Landscape: Quandt and Isolation
language becomes a source of division. Nora’s separation from her husband is
highlighted by his mantra-like repeated phrase, “if she drowns, I won't be able to save
her.” That it is repeated makes it sound like a prayer. But just what outcome he could be
praying for is picked up in the third monologue.
In the final monologue of the play, the listener hears Nora's thoughts as she is
swimming in the sea. The house and shore have been depicted as lonely, hard
landscapes. Nora describes the sea as a much warmer, nurturing ’scape. She compares it
to “amniotic fluid”, and feels she is “part of the sea.” Again, the womb is depicted as
isolation from others, but a safe, warm and nurturing isolation.
Contrasting this nurturing and female depiction of the sea, classic Freudian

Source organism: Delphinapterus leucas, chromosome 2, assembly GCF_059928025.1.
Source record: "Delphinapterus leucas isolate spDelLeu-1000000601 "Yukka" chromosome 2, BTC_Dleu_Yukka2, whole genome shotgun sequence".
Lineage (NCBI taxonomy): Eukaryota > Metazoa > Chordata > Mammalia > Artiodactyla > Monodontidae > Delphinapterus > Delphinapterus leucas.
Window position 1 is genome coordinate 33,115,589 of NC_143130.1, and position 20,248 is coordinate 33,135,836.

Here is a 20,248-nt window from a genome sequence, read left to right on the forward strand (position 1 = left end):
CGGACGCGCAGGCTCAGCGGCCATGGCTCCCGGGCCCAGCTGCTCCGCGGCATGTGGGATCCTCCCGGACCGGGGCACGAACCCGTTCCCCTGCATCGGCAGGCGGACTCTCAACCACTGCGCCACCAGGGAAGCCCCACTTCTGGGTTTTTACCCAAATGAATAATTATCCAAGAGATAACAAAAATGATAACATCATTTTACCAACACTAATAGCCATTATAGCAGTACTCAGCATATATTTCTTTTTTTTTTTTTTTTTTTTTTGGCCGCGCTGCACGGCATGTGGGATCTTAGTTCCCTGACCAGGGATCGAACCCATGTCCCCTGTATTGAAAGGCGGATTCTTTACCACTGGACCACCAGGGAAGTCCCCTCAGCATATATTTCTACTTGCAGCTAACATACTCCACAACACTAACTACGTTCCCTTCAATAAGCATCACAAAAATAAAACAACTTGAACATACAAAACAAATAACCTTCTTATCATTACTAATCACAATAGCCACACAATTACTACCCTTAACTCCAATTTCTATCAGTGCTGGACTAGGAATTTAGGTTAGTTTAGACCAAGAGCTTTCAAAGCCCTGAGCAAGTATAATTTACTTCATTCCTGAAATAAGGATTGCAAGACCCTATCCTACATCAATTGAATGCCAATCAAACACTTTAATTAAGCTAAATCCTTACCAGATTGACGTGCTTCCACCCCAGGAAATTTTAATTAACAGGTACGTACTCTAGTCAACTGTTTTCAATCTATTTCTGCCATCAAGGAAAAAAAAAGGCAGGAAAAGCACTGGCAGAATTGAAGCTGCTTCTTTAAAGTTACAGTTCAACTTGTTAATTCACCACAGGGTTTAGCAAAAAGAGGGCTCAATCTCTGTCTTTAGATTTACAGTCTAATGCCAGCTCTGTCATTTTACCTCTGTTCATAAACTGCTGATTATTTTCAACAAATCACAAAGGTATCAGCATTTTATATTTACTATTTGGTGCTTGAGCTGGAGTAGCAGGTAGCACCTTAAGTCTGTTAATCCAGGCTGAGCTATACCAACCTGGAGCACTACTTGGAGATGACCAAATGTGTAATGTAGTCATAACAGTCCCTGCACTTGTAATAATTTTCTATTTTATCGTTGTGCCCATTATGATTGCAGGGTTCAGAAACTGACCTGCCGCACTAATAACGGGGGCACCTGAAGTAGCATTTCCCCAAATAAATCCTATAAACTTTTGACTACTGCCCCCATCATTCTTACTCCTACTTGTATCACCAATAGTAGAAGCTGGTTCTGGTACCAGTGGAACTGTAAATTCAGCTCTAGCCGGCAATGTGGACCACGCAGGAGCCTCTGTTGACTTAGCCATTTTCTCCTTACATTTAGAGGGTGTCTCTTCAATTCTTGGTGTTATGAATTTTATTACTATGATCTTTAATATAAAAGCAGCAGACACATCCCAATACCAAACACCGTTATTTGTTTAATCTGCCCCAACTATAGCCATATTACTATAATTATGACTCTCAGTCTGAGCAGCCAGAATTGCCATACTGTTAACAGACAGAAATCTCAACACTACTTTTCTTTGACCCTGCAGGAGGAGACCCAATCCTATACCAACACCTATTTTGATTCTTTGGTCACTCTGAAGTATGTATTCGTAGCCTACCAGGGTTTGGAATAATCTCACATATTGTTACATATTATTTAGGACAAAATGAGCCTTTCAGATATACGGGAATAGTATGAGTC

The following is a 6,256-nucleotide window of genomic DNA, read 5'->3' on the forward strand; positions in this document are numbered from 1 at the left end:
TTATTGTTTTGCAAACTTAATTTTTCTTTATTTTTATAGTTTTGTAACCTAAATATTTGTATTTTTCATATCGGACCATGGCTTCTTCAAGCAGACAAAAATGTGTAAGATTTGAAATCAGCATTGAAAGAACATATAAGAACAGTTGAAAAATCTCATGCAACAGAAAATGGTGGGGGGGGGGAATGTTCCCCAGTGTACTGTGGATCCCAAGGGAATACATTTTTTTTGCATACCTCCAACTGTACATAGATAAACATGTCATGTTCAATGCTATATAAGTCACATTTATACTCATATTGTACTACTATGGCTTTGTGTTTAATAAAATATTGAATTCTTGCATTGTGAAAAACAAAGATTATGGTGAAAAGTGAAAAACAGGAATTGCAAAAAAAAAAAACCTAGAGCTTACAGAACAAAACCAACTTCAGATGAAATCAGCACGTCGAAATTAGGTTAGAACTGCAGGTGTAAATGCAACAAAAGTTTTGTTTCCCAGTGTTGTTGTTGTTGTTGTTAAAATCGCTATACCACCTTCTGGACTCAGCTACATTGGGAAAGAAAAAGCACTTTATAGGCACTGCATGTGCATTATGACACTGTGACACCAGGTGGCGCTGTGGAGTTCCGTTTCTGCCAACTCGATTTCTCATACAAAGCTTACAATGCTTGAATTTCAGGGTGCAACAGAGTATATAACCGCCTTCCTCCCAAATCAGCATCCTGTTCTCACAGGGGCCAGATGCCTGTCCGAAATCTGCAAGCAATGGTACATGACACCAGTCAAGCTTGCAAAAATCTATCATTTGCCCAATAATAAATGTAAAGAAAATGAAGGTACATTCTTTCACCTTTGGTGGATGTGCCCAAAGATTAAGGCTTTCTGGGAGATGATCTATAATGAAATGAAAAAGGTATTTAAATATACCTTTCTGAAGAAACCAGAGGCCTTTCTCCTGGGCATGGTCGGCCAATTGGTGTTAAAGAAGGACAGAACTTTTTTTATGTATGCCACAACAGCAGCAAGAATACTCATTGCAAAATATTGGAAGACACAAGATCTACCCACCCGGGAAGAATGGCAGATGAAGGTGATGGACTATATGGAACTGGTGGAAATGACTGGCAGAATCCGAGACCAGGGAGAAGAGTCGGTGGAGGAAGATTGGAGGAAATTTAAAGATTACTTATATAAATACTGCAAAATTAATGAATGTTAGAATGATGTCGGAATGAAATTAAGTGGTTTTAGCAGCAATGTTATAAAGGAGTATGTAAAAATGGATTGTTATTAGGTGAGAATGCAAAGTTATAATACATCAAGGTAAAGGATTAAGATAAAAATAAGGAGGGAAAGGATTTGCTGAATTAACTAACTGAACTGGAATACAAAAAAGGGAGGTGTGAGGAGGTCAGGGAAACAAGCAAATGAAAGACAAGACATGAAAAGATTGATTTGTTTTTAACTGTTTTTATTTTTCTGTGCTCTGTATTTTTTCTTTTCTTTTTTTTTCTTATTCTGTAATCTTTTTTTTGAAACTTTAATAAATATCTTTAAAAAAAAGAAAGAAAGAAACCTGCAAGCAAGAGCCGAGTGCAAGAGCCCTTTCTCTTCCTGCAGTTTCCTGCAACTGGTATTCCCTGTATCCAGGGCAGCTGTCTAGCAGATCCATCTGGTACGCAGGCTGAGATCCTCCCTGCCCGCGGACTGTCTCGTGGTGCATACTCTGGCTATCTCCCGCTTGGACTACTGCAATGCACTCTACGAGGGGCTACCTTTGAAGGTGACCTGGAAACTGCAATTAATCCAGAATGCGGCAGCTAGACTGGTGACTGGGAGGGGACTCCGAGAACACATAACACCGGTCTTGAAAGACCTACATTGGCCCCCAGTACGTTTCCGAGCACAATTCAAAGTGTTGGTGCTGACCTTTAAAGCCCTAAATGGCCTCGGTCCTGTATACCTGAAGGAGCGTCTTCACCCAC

imagery is dredged up when Nora names the lighthouse the “eternal male element.” She
puts a darker spin on her husband's thought as she wonders, “can they see me? Are they
desperately afraid I might drown? Do they secretly wish it?” Nora is also aware of how
the others see her, asking, “What of Nora? She is the hard one, the impenetrable one.”
The collection of words surrounding Nora (“hard”, “impenetrable”, “sharp”, “crusted”)
and her phallic description of the lighthouse leads me to believe that Quandt was setting
up Nora as a Freudian phallic character who is, “reckless, resolute, self-assured, and
narcissistic, excessively vain and proud... afraid or incapable of close love” (Stevenson).
The language Quandt uses to describe Nora is too specific to be coincidental, and thus
Freudian imagery emerges like some barnacle-encrusted Kraken to dominate the
characterization of Nora.
Nora's inability to discuss her problems and pain is shared by the other two
characters in the play. Rather than just tell her husband what hurts, she “codifies her pain